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Kids and Health Care: With Teeth, Patience is Key

Another important thing to remember, when it comes to dental care: Picking a good orthodontist can be as hard -- if not harder -- than picking a good pediatrician. There are many opposing treatment theories among orthodontists, and you'll want to have the doctor who can best handle the oral problems your child has...if he or she has them at all.

Some parents get caught up in the fact that, during the 1990s and 2000s, orthodontists have encouraged serious dental work on younger and younger children. Through the 1980s, most children weren't even considered for braces and other corrective measures until they were in their teens. Twenty years later, kids as young as 7 or 8 had them.

Driving the trend are orthodontists who say that starting treatment earlier can prevent more complicated problems. Others, however, recommend delaying or withholding care until most, if not all, of the permanent teeth are in place.

Some experts suspect the trend of earlier orthodontia is driven, in part, by financial gain. Starting early is a good way to lock patients in -- and doctors who elect to postpone treatment may lose patients to more aggressive colleagues who suggest doing something dramatic sooner.

But sometimes it's the parents who push for the early braces. Around age 7 or 8, children go through what dentists often call the "ugly-duckling" stage of dental development. Not all of the permanent teeth have come in yet -- and those that have come in are often crooked. Driven by the child's awkward appearance, and fearful of future problems, some parents become impatient.

Orthodontists who advocate early intervention believe that treatment can influence development of the dental arch and prevent more serious problems when the permanent teeth come in. For example: In a child whose teeth are misaligned because they're too crowded, an "expander" can create space and prevent more severe crowding; or, for a child with an overbite, a headgear can slow the outward growth of the upper jaw.

These types of early interventions can sometimes eliminate the need for later orthodontic treatment but, in most cases, a second, brief phase of treatment is required.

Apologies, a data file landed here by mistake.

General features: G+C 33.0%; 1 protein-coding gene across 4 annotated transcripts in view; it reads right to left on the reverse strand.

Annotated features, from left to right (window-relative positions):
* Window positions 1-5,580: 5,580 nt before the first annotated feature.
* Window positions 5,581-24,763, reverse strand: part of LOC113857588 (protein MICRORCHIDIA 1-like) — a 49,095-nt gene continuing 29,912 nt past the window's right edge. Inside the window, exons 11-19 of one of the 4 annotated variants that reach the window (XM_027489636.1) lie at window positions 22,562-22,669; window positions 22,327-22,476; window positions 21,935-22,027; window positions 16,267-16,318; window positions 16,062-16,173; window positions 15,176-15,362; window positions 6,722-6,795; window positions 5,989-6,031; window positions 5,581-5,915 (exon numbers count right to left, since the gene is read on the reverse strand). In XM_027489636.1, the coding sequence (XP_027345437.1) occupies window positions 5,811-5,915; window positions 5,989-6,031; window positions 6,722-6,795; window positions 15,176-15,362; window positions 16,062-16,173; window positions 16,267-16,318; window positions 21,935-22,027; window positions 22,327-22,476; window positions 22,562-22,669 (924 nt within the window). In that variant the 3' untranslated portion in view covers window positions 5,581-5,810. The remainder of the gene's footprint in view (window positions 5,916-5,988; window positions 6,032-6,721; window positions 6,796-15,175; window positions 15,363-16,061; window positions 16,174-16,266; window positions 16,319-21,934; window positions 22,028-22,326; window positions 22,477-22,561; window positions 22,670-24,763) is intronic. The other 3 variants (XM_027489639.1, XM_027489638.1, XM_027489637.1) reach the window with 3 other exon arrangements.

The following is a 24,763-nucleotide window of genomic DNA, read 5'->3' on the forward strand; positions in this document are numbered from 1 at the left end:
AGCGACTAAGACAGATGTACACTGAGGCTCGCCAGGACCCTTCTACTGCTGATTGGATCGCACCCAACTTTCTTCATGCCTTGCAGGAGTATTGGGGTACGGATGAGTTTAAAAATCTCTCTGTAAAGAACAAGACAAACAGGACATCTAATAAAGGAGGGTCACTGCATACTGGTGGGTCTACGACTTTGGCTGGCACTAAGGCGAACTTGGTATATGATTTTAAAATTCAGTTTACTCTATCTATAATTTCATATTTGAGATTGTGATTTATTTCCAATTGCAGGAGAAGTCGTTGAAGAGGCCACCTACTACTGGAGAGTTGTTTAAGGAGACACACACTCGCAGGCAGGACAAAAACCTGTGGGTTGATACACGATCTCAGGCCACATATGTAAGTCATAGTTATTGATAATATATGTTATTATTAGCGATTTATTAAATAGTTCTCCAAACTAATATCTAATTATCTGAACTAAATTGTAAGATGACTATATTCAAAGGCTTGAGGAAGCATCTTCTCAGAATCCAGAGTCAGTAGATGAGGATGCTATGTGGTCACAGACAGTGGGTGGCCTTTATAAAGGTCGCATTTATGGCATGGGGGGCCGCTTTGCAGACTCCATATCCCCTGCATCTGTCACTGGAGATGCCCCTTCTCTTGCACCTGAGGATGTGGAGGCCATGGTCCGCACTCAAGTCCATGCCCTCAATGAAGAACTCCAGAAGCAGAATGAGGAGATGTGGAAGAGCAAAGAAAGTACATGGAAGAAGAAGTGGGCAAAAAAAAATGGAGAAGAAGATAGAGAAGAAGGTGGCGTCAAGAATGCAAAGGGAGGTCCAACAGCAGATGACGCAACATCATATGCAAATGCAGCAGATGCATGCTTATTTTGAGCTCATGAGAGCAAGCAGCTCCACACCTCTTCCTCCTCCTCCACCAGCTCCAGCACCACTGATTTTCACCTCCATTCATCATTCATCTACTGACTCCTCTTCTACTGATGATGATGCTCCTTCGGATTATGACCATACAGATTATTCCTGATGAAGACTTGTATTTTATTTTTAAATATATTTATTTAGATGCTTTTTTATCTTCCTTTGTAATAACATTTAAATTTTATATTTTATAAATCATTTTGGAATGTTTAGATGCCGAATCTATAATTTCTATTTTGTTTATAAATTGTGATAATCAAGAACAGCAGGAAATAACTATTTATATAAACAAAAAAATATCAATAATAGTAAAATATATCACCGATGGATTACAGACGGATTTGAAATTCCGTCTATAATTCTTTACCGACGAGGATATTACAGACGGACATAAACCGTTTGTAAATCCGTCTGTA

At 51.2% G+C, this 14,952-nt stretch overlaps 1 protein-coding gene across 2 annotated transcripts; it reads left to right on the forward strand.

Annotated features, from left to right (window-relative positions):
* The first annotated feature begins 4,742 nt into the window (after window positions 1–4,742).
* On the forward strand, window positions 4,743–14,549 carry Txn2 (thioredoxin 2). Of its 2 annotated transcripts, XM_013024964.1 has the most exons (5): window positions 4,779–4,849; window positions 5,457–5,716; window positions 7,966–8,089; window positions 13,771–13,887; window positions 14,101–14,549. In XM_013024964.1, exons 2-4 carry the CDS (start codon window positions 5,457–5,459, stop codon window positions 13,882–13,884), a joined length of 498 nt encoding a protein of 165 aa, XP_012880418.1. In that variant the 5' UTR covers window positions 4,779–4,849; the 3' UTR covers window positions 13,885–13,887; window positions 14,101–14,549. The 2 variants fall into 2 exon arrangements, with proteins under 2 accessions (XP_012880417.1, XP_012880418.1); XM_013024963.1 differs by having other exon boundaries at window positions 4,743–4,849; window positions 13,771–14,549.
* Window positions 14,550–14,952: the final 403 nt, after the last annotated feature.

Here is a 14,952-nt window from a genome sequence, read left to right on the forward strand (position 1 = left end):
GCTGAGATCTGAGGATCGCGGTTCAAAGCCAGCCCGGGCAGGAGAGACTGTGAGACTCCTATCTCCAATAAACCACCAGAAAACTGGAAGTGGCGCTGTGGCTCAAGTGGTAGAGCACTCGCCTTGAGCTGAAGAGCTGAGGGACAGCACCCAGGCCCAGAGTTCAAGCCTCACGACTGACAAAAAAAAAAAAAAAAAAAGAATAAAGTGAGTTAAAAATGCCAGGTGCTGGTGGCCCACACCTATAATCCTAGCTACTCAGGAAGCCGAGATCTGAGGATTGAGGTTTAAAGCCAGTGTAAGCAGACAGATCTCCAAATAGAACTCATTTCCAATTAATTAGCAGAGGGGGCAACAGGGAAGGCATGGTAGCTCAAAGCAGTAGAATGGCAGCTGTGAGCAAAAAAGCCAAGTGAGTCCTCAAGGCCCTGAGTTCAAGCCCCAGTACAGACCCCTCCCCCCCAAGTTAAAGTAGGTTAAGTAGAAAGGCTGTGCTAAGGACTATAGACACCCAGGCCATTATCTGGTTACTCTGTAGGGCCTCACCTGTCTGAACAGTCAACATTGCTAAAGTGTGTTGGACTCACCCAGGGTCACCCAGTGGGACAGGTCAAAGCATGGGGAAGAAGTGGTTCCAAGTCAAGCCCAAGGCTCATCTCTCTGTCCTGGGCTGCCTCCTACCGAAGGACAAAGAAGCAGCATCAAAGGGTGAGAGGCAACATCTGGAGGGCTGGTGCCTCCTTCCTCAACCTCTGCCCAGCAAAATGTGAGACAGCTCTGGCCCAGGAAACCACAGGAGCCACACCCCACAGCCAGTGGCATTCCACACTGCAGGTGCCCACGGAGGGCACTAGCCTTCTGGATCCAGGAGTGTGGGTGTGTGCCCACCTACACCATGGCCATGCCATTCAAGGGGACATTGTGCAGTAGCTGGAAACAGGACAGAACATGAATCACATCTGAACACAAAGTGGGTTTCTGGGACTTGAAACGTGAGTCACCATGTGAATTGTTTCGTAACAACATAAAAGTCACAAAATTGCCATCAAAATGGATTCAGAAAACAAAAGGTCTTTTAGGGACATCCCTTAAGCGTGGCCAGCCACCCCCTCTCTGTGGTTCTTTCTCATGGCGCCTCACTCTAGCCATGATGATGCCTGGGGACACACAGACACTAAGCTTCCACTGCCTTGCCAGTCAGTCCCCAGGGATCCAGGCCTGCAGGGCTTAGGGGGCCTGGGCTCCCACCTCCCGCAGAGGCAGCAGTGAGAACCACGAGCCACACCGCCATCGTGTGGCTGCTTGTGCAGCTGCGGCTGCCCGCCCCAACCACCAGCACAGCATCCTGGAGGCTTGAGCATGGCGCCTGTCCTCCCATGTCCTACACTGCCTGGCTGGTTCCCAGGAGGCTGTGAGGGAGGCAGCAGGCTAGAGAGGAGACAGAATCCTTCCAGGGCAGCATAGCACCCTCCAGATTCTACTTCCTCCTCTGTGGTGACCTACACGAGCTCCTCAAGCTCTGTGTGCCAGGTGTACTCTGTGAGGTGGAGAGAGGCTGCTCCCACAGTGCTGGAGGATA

Opponents of early intervention argue that it's being over-utilized -- suggesting that some children are receiving unnecessary treatment. Some problems will correct themselves if left alone. For example: A space between the two front teeth may close after the surrounding teeth fall out and larger permanent ones grow in; or crooked teeth might straighten as the mouth grows, increasing in width.

The choice to have your child treated early or later is a personal one. The challenge is to find an orthodontist you can trust to give you good and truthful advice. You will have to rely on that person to tell you what's necessary and what's not.

Don't take a passive attitude when it comes to your kids' orthodontist. Make sure you understand exactly what's going on and why, and that your kids' orthodontist explains everything in simple terms to both you and your kids. In other words, educate yourself as to the treatment plan and goals...every step of the way. When in doubt, get second opinions.

There are plenty of unscrupulous orthodontists who will treat children for years and years...and by the time they reach early adulthood their teeth don't look any better, and they have to start back at square one with a new orthodontist. Don't let this happen to your kid.

To this end, choose an orthodontist as carefully as you would a pediatrician.

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